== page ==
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JOURNAL ARTICLE

Tophaceous Gout in an Anorectic Patient Visualized by Dual Energy Computed Tomography (DECT)

Heidi Dahl Christensen, Hussam Mahmoud Sheta, Melanie Birger Morillon, Inger Marie Jensen Hansen
American Journal of Case Reports 2016 July 15, 17: 494-8
27418121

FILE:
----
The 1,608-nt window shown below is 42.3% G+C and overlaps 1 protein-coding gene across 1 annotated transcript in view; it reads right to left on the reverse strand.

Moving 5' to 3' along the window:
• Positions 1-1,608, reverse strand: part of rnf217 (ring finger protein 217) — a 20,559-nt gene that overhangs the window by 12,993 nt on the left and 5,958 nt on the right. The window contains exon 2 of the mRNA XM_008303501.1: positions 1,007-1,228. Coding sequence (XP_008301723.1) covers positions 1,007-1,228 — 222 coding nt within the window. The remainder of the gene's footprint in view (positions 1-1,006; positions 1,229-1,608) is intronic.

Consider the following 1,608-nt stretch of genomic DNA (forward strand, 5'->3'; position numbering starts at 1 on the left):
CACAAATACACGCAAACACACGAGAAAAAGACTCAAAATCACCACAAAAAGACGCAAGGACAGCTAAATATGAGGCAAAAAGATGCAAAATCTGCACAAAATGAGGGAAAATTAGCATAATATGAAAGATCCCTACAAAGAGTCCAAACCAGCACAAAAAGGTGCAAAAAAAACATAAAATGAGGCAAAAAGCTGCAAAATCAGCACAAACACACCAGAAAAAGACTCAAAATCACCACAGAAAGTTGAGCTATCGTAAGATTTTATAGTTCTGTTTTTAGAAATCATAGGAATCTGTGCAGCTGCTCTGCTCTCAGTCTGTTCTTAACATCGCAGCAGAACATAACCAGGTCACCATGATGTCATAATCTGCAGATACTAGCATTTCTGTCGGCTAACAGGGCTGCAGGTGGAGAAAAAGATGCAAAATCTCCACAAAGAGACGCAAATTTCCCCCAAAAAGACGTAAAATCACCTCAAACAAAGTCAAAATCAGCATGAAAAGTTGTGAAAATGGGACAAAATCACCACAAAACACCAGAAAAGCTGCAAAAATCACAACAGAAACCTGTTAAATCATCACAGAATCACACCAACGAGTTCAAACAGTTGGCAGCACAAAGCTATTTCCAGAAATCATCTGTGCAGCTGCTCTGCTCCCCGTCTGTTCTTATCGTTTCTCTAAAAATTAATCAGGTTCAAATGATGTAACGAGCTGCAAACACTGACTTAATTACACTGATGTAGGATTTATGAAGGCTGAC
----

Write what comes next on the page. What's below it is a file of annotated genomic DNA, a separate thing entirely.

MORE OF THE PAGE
BACKGROUND Gout is characterized by deposition of uric acid crystals (monosodium urate) in tissues and fluids. This can cause acute inflammatory arthritis. The 2015 ACR/EULAR criteria for the diagnosis of gout include dual energy computed tomography (DECT)-demonstrated monosodium urate crystals as a new criterion. DECT is a spectral decomposition that permits recognition of different types of tissues based on their characteristic energy-dependent photon attenuation. A positive scan is defined as the presence of urate at articular or periarticular sites. CASE REPORT We describe a 51-year-old woman known to have anorexia nervosa. During our clinical examination, we detected plenty of tophi on both hands, but no swollen joints. The diagnosis of gout was made by visualizing crystals in a biopsy from a tophus. The first line of treatment was allopurinol, the second line was rasburicase, and the current treatment is febuxostat 80 mg/day, allopurinol 300 mg twice a day, and colchicine 0.5 mg twice a day. The patient has unchanged arthralgia and the size and number of tophi remain the same as before treatment in spite of active treatment for 3 years. Previously the patient had problems with adherence, but now she claims that she follows the proposed treatment. The last plasma urate (P-urate) was 0.57 mmol/L. Following two years of treatment, DECT of hands visualized monosodium urate crystal deposits in the tophi, as seen on the clinical photos, but also crystals in relation to the tendons and soft tissue.  CONCLUSIONS DECT is an imaging modality useful to assess urate crystal deposits at diagnosis of gout and could be considered during treatment evaluation. Lack of adherence to treatment should be considered when P-urate values vary significantly and when DECT scans over years persistently visualize monosodium urate crystals.

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